When Ed Ellis became Oregon’s fire chief in 2010, he had some work to do to improve the department’s morale.
Many firefighters had fought against his predecessor, Bill Wilkins, when former Mayor Marge Brown appointed him to the chief’s position in November 2006.
Wilkins, who was from Defiance, had only been assistant fire chief for months when he was promoted to chief. Firefighters had packed council chambers on Nov. 20 of that year to slam the administration’s hiring policies, which they believed had excluded them from applying for the positions of chief and assistant chief.
Firefighters said they were told by Brown and former City Administrator Ken Filipiak that they would get six months notice when such positions became available so they could apply for them. Yet Brown announced Wilkin’s appointment at the Nov. 20 meeting just minutes after she had announced the retirement of outgoing Fire Chief Ray Walendzak. It left firefighters seething.
Ellis, who was president of the Oregon part-time firefighters’ association, spoke for the rank and file at the meeting and let it be known the department was not happy.
“I don’t believe there were six minutes of Chief Walendzak’s notice of retirement when there was the appointment of a new chief,” Ellis had said. “This fire department has been led by men who started in the volunteer department, pursued their training in the department, then went on to be chief of the department. They built a fire department that’s considered one of the best in Ohio. Why is this administration so intent on tearing it apart, giving command to someone who had nothing to do with building it?”
For the next few years, Wilkins was unable to resolve lingering hard feelings of many in the department. In 2009, after Brown was defeated by current Mayor Mike Seferian, who had received widespread support from firefighters, Wilkins announced he would resign the following year.
Seferian, who picked Ellis to be his new fire chief, met with considerable resistance from some members on council, particularly those who had supported Brown and Wilkins. The only way to get council to go along with Ellis as the new chief is that he would serve in the top post for Seferian’s first term. After that, he would retire.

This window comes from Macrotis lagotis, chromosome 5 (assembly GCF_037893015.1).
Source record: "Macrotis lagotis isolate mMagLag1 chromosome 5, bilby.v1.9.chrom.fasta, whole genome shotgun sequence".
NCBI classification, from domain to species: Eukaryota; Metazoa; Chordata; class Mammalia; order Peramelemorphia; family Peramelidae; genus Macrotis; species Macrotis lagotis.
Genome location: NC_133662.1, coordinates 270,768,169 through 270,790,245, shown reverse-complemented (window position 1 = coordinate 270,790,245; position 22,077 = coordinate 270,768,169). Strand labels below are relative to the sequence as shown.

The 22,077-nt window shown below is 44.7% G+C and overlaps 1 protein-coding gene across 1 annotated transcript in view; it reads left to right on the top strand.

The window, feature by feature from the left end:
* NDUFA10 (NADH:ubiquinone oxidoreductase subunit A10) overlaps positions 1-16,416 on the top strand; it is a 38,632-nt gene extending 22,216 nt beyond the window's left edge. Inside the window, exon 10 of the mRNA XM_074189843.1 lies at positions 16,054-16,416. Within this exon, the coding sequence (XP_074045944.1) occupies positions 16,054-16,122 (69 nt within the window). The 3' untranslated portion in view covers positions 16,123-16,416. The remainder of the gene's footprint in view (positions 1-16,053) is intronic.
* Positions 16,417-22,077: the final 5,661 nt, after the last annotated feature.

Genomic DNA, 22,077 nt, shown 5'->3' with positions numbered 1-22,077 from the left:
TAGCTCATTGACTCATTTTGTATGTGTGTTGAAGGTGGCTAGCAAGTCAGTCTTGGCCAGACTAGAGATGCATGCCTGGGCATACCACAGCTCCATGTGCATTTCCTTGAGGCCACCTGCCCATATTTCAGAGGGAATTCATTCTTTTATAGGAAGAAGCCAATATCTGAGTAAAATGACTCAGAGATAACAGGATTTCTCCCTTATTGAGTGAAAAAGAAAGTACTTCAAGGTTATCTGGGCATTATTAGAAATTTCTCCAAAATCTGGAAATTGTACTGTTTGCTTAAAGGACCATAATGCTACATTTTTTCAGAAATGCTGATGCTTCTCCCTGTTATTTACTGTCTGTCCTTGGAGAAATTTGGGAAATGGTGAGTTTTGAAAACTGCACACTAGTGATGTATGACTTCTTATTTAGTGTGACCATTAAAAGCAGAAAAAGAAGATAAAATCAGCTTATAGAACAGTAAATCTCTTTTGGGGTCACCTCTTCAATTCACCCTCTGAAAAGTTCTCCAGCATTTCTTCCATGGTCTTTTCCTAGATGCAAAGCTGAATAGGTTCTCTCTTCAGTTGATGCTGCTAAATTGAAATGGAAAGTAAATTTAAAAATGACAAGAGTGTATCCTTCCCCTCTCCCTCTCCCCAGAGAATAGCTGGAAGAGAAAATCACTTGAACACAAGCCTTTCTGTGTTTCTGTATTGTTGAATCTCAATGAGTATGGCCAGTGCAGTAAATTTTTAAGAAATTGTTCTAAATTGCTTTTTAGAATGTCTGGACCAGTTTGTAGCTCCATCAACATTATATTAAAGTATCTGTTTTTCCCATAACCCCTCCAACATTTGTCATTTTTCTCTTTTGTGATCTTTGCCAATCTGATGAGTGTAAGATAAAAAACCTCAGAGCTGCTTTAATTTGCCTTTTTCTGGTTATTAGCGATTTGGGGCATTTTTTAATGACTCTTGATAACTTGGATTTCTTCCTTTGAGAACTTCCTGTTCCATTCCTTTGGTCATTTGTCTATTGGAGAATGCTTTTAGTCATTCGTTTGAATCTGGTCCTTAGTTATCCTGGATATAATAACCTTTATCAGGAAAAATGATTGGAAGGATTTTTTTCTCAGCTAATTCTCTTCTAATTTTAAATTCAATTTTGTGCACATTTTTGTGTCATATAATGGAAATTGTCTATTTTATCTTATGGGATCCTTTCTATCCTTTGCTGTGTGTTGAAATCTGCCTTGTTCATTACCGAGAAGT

After Seferian won re-election last November, Ellis, 66, was told by Seferian that he had to honor the agreement. In March, just short of 45 years in the fire department, Ellis’s career came to an end.
“When Mayor Seferian got re-elected last November, it became apparent that one faction of government wanted me to move on,” Ellis told The Press recently. It’s too bad. I didn’t do a bad job. But that’s the way it goes.
He said he had been able to restore morale in the department, his top goal, during the years he was chief.
“There was a lot of turmoil before I became chief. That was the primary reason I think I was picked for the job. I came out of the ranks and tried to get everything back on an even keel,” he said. “We restored some of the harmony back in the fire department. Not all of it. We have 100 members. You can’t make all of them happy. That’s just the way it is.”
“Ed is a nice guy. As chief, he did fill the need at the time as a healer of some of the wounds we suffered from the past transition with Wilkins. And that’s what his role was at that time. Quite frankly, we always figured he would fulfill his duty in a three year period. Actually, he was there approaching four years. So we got over that hump, and he did a good job to get us there,” said Seferian.
Besides boosting morale, Ellis said he was pleased there were no firefighters injured during his tenure.
“We didn’t have anyone injured, which I thought was great. We had some major fires. We probably ran about 8,000 calls all together in that time frame. I had one guy in an auto accident, but other than that, we had no problems in the fire department as far as injuries,” he said.
The department also established “soft billing” of residents’ health insurance companies for rescue services as a way to counter increased costs in the department.
“That was a big thing in the city. With cuts in state aid, we needed another revenue source, and we got it through with no problems. It’s fair.”
One of the changes he’s seen during his firefighting career is a significant reduction in the number of fires.
“The EMS has become the mainstay of the fire department. Fires have gone down drastically. Basically, a fire department like ours is a whole lot of EMS work. But we still have to be ready to have training in place for firefighting. When I joined, we didn’t even have a rescue squad at the No. 3 Fire Station,” he said.
Ellis became a firefighter on May 26, 1969.
“My mom and dad had moved near the No. 3 Fire Station off Bayshore Road. And a lot of neighborhood men at that time were firefighters,” he said, as well as a couple of friends.
“As soon as I was 21, I went down, put my application in, and was hired. I’ve been there ever since. I was in Oregon the entire time for almost 45 years,” he said. “I was really happy working with the people I’ve worked with all those years. It’s been a great experience.”